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Let me flesh out my comment above a little bit. Rather than answering your question I'm going to try to convince you that you shouldn't be asking this question. In particular, I claim that assuming that a von Neumann algebra is a factor is typically unmotivated and the right assumption is that it have finite dimensional center. Type III hyperfinite von Neumann algebras with finite dimensional center are perfectly happy and have a tensor product and a direct sum with the right properties.

In particular, what I'd like to claim (but which I'm not going to try to prove) is that if you took your recent paper replaced "factor" everywhere with "von Neumann algebra" then dualizability would force you to restrict to the case of finite dimensional centers, but not to factors.

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Here's why using non-factors looks like a bad idea to me (recall that my goal is to construct the cohomology theory TMF). So there's an obvious functor from the category of vN algebras with finite dimensional center to Sets. It sends an algebra to its set of minimal central projections. Now, it is well known that the cohomology theory associated to (finite) sets is the sphere spectrum. So a cohomology theory built from non-factors will probably have a map to the sphere spectrum. But TMF is known not to have a map to the sphere spectrum. That's why I don't want non-factors. –  André Henriques May 9 '10 at 18:52
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There is a construction of free product of von Neumann algebras due to Voiculescu. It is very popular among operator algebraists. Definitions can be found, e.g., in Lance Barnett, Free Product Von Neumann Algebras of Type III. I wonder if this helps.

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Suppose that there was such a category. Then, all objects would isomorphic to $R$ anyway and the question is how sum and tensor product act on the morphisms. The natural choice of morphisms is the set of endomorphisms of the hyperfinite factor. Now, pick a unital inclusion $\iota :R \oplus R \subset R$ and and isomorphism $\mu \colon R \cong R \otimes R$ and define $$(\phi \oplus \psi)(x) := \iota(\phi(x) \oplus \psi(x)) \quad \mbox{and} \quad (\phi \otimes \psi)(x) := \mu( (\phi \otimes \psi)(\mu^{-1}(x))).$$

The question is now how sum and tensor product behave. This of course requires a bit of work (and may depend on the choice of $\mu$ and $\iota$).

However, let us look more concretely. Assume for the moment that $R = \otimes_{n \in {\mathbb N}} M_2 {\mathbb C}$ (with some fixed state on $M_2 {\mathbb C}$). Then, it seems that the inclusion ${\mathbb C}^{\oplus 2} \subset M_2 {\mathbb C}$ in the first factor gives some $\iota$ and a bijection between ${\mathbb N}$ and ${\mathbb N} \times {\mathbb N}$ yields some map $\mu$. It seems straightforward that this should give a bimonoidal category with the required distributivity isomorphisms.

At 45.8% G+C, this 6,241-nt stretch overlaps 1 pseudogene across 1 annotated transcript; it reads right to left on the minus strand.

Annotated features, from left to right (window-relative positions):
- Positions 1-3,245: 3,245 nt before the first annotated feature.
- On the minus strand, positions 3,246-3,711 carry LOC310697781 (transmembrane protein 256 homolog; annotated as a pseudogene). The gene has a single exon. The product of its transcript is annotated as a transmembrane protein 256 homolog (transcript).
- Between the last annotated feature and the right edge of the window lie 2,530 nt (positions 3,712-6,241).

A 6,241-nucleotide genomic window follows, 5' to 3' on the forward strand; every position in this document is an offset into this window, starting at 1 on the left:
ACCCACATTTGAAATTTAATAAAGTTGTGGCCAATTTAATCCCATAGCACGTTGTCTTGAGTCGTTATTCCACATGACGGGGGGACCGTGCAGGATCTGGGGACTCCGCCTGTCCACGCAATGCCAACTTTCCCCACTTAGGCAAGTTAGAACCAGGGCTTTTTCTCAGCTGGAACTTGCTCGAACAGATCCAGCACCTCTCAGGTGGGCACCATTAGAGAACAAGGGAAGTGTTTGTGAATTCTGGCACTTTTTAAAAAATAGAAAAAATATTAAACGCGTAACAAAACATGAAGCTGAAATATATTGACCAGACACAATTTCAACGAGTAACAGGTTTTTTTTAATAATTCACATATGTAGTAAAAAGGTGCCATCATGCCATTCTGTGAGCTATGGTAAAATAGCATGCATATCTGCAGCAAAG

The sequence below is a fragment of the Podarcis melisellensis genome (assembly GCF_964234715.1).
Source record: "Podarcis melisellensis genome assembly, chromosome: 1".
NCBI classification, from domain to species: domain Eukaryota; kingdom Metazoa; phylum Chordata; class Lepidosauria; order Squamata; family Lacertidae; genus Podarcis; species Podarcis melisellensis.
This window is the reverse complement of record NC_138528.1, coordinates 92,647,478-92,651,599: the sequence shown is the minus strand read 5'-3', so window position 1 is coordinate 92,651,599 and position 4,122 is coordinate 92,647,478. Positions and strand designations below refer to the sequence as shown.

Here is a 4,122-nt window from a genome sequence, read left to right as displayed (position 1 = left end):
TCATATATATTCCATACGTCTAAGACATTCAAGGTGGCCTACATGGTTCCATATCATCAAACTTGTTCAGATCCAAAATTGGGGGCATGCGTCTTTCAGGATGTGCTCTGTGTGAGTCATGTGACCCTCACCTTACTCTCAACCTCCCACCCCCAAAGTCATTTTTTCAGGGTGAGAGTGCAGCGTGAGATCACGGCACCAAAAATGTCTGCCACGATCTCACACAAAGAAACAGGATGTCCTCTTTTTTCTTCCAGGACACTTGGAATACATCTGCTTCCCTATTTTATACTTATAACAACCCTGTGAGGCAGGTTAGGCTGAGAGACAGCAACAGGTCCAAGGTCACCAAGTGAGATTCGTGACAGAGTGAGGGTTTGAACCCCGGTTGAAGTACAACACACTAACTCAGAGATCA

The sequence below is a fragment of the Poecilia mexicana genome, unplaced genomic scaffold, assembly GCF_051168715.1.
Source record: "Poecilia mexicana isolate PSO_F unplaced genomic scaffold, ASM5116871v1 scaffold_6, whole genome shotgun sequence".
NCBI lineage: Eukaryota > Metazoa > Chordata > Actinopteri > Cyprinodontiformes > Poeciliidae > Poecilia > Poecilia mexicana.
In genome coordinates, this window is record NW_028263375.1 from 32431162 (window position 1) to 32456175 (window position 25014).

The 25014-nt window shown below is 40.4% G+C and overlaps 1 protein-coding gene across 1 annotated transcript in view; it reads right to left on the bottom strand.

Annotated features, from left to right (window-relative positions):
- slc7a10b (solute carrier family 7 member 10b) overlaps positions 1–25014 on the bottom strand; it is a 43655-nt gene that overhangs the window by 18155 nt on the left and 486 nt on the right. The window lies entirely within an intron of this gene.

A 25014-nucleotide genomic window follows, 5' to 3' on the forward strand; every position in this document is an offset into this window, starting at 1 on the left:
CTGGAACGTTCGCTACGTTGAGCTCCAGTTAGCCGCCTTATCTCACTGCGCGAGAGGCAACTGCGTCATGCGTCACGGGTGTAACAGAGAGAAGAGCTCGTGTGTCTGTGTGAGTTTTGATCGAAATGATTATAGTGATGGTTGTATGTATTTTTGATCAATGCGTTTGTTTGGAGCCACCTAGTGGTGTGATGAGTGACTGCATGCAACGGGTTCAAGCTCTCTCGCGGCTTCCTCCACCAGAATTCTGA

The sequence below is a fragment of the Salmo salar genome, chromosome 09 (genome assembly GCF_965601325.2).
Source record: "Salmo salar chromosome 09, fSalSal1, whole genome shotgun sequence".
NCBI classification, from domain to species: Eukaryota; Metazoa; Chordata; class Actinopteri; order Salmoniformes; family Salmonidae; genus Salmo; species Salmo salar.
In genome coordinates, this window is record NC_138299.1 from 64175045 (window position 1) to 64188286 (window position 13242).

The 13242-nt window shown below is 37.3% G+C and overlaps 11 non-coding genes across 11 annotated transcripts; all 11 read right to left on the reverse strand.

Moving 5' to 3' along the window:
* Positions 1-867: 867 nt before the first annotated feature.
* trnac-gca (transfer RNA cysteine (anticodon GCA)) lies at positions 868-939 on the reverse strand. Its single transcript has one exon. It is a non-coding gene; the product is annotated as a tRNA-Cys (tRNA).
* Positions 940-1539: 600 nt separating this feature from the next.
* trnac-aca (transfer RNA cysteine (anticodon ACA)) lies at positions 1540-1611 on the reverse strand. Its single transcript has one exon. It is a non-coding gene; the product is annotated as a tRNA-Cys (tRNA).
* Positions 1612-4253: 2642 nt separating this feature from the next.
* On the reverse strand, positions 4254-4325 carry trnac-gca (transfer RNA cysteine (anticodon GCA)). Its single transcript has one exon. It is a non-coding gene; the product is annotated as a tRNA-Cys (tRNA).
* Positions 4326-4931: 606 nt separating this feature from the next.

Added August 15 to incorporate Andre's remarks:

The choice of $\iota$ is basically a choice of an infinite projection $p \in R$ and isomorphisms $\phi : R \to pRp$ and $\psi : R \to (1-p)R(1-p)$. Since all projections in $R$ are equivalent (we are in type $III$) i.e. $p \sim 1-p$, $\phi(p) \sim p$ and $\psi(p) \sim p$ the sum should be coherently associative. I think that it is a first step to provide an (inner) isomorphism of $R$ which maps the triple $p, \psi(p),\psi(1-p)$ to $\phi(p),\phi(1-p),1-p$. I have to really think about it, but each triple is a triple of pairwise orthogonal projections in $R$ which sums up to one. I think, that up to unitary conjugacy, there is only one such triple (in the type $III$-setting).

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I'll rephrase your construction in more invariant terms. Given M and N, you construct a new factor M[+]N as follows. First, you pick a Morita equivalence between M and N (given isos M=R and N=R, that's what you get from \iota). That Morita eq. can be interpreted as a choice of 2x2 matrix algebra, with upper-left and lower-right corners given by M and N respectively. Then define M[+]N to be that 2x2 matrix algebra. It comes with two nonunital inclusions M --> M[+]N and N --> M[+]N. I would be surprised if this construction was (coherently) associative (M [+] N) [+] P =?= M [+] (N [+] P). Is it? –  André Henriques Aug 15 '10 at 0:15
    
Maybe there is a way of picking \iota so that the operation [+] is coherently associative... Is there one? Can one then also arrange it so that [+] distributes over (x) ? It would be great if this worked... –  André Henriques Aug 15 '10 at 7:05
    
My reply was to long to for a comment. I edited the original answer instead. –  Andreas Thom Aug 15 '10 at 10:10
    
I think that there is still some misunderstanding. The $\sum$-operation applied to two automorphisms would not be an automorphisms. (This is analogous to the fact that the sum of two line-bundles is not a line-bundle.) However, as far as I understand, your construction on the level of algebras would always yield that the sum of two automorphisms is an automorphism. –  Andreas Thom Aug 15 '10 at 10:52
    
Picking an inner automorphism of R that maps the triple p,psi(p),psi(1−p) to phi(p),phi(1−p),1−p is always possible. But picking one that satisfies the pentagon axiom is much more tricky... But maybe it's possible. –  André Henriques Aug 15 '10 at 22:16